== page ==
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Tag Archives: Dutch Golden Age

Judith and the surname

This is the work of Gerrit Pietersz of the Dutch Golden Age – or is it?  Because what is art history without a little confusion.

Judith (1605) Gerrit Pietersz

Gerrit Pietersz (1566-1608), “Judith with the Head of Holofernes,” 1605, oil on canvas, 122.5 x 107.5 cm, Museum Boijmans Van Beuningen, Rotterdam, NL

 

Gerrit is known to be the brother of Jan Pieterszoon Sweelinck (1562-1621) – one of the first major keyboard composers of Europe who helped establish the north German organ tradition.  Their father, organist Pieter Swybbertszoon, died in 1573 – and their mother died in 1585 – leaving 23-year-old Jan Pieterszoon with responsibility for his younger brother and sister.  When Jan first began to publish music in 1594, he adopted his mother’s last name; “Sweelinck” for reasons that are unknown.  Because why would he not wish to be a Swybbertszoon?  For years, it was assumed that Gerrit Pietersz also took his mother’s name – and much of his work was attributed to “Gerrit Pietersz Sweelinck” (1) – when in fact, he never did use that surname and the correct name on his paintings should be Gerrit Pietersz.

Which brings into question the concept of surnames and its place in history.  The concept of a surname evolved from the medieval practice called a byname. In situations where more than one person had the same name, a byname would be used to distinguish the two – which happened more often as communities became more dispersed.  A byname was descriptive in order to facilitate the differentiation, and they were most commonly based on 1) occupation, 2) place name, 3) geographic feature, 4) familial relationship, 5) a personal characteristic, or 6) patronage.  Bynames or surnames were somewhat fluid in the Netherlands until 1811, when Napoleonic Code required registration of everything and thus standardization of names was required.  But in Jan and Gerrit’s lifetime of the late 16th and early 17th century , Jan went by Peterson (Pieterszoon) and Gerrit went by Peters (Pietersz) – both after their father Pieter. Until one day Jan got a wild hair and added his mother’s surname.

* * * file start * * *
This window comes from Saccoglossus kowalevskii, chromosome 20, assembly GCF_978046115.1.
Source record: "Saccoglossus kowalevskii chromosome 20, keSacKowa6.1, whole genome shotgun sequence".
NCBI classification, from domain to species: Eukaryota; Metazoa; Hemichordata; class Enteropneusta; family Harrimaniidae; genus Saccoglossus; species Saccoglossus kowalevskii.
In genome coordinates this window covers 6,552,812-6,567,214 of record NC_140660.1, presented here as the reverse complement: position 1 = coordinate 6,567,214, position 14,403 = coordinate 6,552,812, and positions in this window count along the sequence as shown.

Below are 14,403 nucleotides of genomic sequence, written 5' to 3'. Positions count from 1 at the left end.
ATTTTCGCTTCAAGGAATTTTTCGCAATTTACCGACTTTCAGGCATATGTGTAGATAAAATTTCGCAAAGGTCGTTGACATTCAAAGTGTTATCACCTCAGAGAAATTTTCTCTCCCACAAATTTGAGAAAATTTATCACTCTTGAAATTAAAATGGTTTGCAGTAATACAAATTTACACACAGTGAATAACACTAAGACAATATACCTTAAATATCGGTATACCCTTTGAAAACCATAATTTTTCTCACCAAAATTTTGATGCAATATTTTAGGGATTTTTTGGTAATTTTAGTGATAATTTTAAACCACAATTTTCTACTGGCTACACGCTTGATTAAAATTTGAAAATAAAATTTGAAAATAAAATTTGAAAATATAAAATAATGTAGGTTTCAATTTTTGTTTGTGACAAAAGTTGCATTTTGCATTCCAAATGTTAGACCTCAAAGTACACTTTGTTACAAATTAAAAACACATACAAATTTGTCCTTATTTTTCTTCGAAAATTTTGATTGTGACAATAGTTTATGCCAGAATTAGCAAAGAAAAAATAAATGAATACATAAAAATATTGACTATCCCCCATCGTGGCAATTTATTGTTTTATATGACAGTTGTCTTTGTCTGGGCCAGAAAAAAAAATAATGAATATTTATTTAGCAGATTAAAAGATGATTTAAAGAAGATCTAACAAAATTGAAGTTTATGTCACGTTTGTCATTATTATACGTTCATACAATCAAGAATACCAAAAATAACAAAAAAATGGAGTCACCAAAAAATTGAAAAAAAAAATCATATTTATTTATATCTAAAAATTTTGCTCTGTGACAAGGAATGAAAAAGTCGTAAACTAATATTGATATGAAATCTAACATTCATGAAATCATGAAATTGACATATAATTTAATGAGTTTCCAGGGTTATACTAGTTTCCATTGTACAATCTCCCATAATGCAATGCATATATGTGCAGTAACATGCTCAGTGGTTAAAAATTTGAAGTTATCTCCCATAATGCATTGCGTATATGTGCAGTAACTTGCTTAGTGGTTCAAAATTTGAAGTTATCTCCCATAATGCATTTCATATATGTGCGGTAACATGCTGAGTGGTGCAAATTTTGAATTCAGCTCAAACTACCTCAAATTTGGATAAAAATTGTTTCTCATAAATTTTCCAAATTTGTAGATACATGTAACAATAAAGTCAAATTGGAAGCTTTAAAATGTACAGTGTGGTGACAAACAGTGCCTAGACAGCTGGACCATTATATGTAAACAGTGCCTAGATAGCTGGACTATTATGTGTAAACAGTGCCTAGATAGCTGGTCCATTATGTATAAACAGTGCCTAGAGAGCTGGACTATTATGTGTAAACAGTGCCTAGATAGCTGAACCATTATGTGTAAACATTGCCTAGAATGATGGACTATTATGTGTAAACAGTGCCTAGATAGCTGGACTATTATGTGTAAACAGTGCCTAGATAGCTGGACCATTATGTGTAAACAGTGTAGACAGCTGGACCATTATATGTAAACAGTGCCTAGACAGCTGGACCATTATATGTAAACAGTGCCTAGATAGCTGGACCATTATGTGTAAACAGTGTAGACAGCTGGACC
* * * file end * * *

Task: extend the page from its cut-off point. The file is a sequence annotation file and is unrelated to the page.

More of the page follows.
So now I am left to wonder:  what ever happened to the given name Swybbert and why did it decline in popularity?

And unfortunately that is the most interesting fact I could dig up on Gerrit Pietersz.   Looks like Judith may feel the same way.
(!) Haverkamp-Begemann, et al., Fifteenth- to Eighteenth-century European Drawings: Central Europe, The Robert Lehman Collection, New York: The Metropolitan Museum of Art, 1999, p 178.

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Posted by on January 29, 2015 in Cacciatore

 

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Judith in the toilet

Reyer Jacobsz Van Blommendael, “Judith Preparing Herself To Meet Holofernes,” 17th century, Oil on canvas, 122.5 x 139.3 cm , auctioned by Christie’s, Apr 17, 2002 (Lot 61)

Not that toilet.

\ˈtȯi-lət\ : the act or process of dressing and grooming oneself;  from the French toilette cloth on which items used for grooming are placed, from Middle French, piece of batiste, from diminutive of toile cloth

In other words, Judith is preparing for her opportunity to “wow” the General.    Apparently the red dress has been a timeless article of seduction.

 
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Posted by on February 7, 2013 in Story

 

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Judith follows instructions

Instruction #1:  After any encounter that involves decapitating a body, run like hell.

Instruction #2:  Drop the lifeless head in a bag before you leave.

Nicolaes van Helt Stockade, “Judith with the Head of Holofernes,” 1634-69, Oil on canvas, 115 × 125 cm, auctioned by Hample 9/22/2006 (Lot 388)

At least van Helt Stockade got one thing right.

 
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Posted by on November 11, 2011 in Story

 

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Judith and the Jester